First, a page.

Real-Time Web with Node.js File IO & Modules
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Transcript from the "File IO & Modules" Lesson
>> Kyle Simpson: The next thing that we're going to do is deal with File I/O. And we're also gonna deal with modules and other things like that. So this minimist module that we npm installed, that's something that somebody else has provided, but what if we wanted to make our own minimist module?
[00:00:22] I'm gonna go ahead and take away this stuff because we're not going to use that stuff for right now. And I will change this to file, and you'll understand why I'm doing that in just a moment. What if we wanted to make a program that what it did?
[00:00:35] And by the way, I'm gonna save this file off, save as 2.js, that way, I don't lose what I've already been working on. So as we go throughout the rest of today, we're gonna create 11 or 12 different files. So at each kind of intersection junction point, you'll save it is the next number.
[00:00:54] That way you've got all the different versions of your file to go back to things. So we're on to 2.js now, and I'll change this up here to say 2.js. What if I wanted to create a program that would read a file from the file system and pull in its contents and show those contents?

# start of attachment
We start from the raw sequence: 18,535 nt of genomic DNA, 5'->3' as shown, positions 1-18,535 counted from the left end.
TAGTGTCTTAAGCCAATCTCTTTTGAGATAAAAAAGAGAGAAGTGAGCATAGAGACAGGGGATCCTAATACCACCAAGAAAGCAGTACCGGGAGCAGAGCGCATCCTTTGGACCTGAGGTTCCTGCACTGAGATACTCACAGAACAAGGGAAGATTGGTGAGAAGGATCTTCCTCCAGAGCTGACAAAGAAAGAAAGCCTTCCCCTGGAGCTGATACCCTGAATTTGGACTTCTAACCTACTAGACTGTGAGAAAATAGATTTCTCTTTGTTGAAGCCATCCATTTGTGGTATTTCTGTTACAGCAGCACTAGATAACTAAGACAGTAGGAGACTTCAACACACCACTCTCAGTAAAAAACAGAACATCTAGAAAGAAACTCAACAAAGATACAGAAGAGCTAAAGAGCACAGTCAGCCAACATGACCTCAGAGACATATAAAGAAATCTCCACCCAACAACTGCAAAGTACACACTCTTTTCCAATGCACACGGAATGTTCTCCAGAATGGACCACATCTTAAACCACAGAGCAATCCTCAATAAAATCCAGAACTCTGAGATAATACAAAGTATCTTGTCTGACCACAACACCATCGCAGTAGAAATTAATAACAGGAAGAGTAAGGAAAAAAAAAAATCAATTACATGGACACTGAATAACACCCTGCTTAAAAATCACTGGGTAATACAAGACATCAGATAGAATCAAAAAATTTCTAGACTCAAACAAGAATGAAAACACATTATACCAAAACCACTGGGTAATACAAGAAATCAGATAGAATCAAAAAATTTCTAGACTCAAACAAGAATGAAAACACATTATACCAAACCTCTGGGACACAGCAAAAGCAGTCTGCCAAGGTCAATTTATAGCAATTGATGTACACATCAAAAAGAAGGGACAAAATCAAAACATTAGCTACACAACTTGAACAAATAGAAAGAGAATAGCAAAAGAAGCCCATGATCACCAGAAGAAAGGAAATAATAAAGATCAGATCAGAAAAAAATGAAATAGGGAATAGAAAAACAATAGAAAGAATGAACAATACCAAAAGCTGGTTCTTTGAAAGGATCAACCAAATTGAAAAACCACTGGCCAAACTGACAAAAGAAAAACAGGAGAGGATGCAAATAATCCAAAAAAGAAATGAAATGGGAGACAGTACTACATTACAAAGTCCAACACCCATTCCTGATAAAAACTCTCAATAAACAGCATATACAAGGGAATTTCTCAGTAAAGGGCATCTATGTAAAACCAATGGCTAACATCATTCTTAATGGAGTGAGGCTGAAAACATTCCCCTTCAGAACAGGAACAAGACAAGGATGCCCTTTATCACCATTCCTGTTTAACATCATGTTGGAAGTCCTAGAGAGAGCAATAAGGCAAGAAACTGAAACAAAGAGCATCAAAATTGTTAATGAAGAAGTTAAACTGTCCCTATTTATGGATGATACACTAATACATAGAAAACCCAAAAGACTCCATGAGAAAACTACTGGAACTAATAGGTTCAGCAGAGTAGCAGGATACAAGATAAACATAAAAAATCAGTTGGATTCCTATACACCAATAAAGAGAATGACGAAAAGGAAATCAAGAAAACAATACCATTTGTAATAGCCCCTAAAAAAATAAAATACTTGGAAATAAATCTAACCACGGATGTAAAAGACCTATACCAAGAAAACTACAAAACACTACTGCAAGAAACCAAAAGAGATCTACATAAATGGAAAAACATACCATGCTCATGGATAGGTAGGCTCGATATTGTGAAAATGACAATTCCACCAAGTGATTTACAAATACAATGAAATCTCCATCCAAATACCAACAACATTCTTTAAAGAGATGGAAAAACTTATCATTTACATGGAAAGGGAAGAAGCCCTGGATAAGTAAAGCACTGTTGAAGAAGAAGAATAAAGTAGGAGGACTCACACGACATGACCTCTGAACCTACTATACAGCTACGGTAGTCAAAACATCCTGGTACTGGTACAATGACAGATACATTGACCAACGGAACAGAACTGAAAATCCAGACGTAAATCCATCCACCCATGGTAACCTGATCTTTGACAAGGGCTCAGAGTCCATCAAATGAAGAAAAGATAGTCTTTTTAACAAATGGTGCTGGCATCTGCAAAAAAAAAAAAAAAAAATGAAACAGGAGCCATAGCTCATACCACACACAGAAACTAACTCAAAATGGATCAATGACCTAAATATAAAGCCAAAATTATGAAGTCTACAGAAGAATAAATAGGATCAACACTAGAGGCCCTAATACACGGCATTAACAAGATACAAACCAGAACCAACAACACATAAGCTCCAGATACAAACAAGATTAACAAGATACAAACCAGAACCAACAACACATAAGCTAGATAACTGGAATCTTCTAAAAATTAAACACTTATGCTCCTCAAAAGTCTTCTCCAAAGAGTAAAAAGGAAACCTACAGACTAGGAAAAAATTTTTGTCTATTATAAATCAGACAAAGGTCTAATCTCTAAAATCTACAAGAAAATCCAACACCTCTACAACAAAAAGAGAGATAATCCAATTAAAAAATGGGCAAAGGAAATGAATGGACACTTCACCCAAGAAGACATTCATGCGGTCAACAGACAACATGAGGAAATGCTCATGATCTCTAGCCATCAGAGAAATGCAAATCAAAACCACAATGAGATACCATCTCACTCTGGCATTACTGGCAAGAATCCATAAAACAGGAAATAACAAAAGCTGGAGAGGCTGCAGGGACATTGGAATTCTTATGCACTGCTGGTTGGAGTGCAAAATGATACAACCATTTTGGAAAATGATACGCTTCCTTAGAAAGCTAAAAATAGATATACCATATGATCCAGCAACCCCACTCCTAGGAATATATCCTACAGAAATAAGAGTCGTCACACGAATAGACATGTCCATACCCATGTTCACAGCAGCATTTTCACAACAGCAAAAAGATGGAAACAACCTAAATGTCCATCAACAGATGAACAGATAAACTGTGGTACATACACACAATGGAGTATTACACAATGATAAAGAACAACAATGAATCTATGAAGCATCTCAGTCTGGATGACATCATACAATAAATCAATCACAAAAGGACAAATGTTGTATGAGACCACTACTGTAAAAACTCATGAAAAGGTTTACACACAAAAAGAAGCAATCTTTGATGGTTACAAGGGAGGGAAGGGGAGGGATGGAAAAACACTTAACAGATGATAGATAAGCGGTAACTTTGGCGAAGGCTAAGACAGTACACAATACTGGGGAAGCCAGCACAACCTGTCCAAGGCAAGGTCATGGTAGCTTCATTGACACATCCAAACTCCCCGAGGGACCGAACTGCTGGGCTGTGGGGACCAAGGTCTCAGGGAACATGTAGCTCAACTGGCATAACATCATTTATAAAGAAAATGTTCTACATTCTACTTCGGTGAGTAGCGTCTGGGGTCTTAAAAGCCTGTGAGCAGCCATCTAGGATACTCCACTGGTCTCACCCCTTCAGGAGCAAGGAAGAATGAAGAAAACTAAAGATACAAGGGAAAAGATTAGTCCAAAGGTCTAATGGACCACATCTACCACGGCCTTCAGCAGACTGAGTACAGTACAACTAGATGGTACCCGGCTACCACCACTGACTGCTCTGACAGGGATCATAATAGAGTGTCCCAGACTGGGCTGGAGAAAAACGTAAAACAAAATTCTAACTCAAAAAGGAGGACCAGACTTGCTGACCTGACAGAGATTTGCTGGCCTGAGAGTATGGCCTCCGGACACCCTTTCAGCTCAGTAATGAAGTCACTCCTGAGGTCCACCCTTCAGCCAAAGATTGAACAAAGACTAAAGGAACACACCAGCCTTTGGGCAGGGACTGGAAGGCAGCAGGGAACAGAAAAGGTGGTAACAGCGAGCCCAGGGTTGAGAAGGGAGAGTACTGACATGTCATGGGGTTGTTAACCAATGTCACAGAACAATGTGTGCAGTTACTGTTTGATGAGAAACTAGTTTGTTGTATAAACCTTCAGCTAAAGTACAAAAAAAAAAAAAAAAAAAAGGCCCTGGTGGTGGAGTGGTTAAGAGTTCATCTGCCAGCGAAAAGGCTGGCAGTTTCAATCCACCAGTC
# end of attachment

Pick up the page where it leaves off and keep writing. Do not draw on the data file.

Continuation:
>> Kyle Simpson: So I would be able to specify that file from the command line by giving it a dash, dash file flag, for instance. So read the file of NAME and output, for instance, or whatever we wanted to say. [COUGH] All right, so now we could say that we're gonna write all of our code in this one file.
[00:01:49] We have this one file called 2.js, and we wanna put all of our code here. But, in reality, we know that we wanna organize things into different files. So what if I had the task of reading a file, what if I put that into its own module, where I could just use that module?
[00:02:07] So I wanna open up a separate file, and I want you to save this file, and I want you to call it helloworld.js cuz we're gonna create ourselves a module from scratch. And then we're going to load that module, and so before I even create the module I'm just gonna load the module in.
>> Kyle Simpson: So we use that require statement like we did before. And you'll notice that when I did require("minimist"), I didn't have to give it a path or a filename, it was just a named module. That's because it was installed in one of the default include locations. But we're gonna put a file directly in our file root that we call helloworld.js so we do kind of need to give it an actual path and file name for it to know where to find it, okay?
[00:03:13] Now, what would our module look like?
>> Kyle Simpson: Our module that we're gonna create inside of helloworld, what we need to do with it is we need to be able to have a function that will read our files out. So just to make sure I don't get too far off track, I'm just gonna have my other one open so I can keep track of myself.